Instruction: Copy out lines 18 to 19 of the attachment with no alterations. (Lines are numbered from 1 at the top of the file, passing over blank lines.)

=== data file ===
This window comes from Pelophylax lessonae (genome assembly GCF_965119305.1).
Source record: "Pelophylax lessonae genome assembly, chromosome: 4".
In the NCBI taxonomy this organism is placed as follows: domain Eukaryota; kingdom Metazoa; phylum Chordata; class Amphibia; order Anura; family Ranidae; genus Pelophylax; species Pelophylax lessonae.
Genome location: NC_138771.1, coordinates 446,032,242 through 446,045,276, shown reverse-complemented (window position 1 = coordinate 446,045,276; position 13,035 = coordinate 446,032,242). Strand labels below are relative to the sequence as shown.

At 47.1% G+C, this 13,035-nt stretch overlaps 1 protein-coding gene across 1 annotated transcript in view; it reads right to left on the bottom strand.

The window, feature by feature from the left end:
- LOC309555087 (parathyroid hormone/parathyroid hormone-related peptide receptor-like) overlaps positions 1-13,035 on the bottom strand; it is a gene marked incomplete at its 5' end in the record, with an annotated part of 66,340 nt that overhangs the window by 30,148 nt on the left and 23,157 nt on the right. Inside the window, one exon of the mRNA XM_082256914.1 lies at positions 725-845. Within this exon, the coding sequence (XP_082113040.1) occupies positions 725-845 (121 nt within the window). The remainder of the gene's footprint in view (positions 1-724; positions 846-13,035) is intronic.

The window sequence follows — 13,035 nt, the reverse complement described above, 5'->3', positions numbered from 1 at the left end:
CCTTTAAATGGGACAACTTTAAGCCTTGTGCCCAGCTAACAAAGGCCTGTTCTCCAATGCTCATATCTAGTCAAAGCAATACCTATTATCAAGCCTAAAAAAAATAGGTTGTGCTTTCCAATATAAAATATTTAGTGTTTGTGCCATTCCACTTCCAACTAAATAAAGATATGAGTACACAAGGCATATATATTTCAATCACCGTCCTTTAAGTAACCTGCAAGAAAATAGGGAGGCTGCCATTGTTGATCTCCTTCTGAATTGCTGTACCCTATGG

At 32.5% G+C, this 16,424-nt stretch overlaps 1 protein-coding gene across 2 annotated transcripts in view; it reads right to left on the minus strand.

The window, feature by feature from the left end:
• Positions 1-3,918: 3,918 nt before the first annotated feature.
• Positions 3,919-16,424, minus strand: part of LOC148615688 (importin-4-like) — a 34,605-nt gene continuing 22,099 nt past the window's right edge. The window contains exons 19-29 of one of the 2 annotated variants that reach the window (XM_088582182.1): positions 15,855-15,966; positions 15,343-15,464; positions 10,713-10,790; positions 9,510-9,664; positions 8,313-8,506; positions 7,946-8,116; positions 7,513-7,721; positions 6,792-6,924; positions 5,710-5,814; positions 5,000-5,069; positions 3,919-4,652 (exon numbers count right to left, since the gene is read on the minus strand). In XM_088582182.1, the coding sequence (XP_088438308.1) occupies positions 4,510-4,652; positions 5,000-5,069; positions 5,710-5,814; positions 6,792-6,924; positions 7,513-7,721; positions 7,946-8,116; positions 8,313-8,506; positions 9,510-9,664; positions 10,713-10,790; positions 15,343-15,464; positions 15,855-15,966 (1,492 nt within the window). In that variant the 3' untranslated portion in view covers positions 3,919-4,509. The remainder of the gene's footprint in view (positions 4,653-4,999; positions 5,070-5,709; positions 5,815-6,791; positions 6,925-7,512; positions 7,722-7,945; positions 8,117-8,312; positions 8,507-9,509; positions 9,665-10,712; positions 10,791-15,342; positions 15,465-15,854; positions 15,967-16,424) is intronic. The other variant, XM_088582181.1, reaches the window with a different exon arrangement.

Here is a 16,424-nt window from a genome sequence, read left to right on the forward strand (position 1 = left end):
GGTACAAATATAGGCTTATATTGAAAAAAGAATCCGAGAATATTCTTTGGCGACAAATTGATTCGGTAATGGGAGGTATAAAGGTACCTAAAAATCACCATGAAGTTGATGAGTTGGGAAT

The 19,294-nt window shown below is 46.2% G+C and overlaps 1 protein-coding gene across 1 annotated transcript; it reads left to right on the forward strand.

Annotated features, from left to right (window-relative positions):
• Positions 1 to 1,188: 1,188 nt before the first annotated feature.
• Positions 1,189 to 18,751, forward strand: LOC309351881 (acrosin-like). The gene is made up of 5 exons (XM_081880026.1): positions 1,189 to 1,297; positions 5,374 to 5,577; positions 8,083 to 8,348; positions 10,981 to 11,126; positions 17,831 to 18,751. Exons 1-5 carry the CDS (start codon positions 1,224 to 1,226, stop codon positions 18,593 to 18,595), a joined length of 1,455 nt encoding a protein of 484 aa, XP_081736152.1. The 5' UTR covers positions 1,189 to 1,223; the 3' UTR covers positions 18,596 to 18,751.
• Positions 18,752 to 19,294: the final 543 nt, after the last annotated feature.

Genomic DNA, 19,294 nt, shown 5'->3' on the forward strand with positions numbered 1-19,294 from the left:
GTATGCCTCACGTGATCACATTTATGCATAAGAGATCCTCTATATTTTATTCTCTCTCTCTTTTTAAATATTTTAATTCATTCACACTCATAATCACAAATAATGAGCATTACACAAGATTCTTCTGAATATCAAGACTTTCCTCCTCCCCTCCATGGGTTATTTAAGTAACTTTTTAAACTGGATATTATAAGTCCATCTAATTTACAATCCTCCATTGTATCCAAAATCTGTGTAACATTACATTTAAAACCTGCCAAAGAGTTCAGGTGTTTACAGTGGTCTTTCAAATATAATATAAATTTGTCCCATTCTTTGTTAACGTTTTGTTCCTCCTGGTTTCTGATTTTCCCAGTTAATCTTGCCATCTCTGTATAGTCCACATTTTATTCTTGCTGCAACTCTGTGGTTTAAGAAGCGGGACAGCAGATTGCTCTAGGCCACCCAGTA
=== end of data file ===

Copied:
• Positions 1 to 1,188: 1,188 nt before the first annotated feature.
• Positions 1,189 to 18,751, forward strand: LOC309351881 (acrosin-like). The gene is made up of 5 exons (XM_081880026.1): positions 1,189 to 1,297; positions 5,374 to 5,577; positions 8,083 to 8,348; positions 10,981 to 11,126; positions 17,831 to 18,751. Exons 1-5 carry the CDS (start codon positions 1,224 to 1,226, stop codon positions 18,593 to 18,595), a joined length of 1,455 nt encoding a protein of 484 aa, XP_081736152.1. The 5' UTR covers positions 1,189 to 1,223; the 3' UTR covers positions 18,596 to 18,751.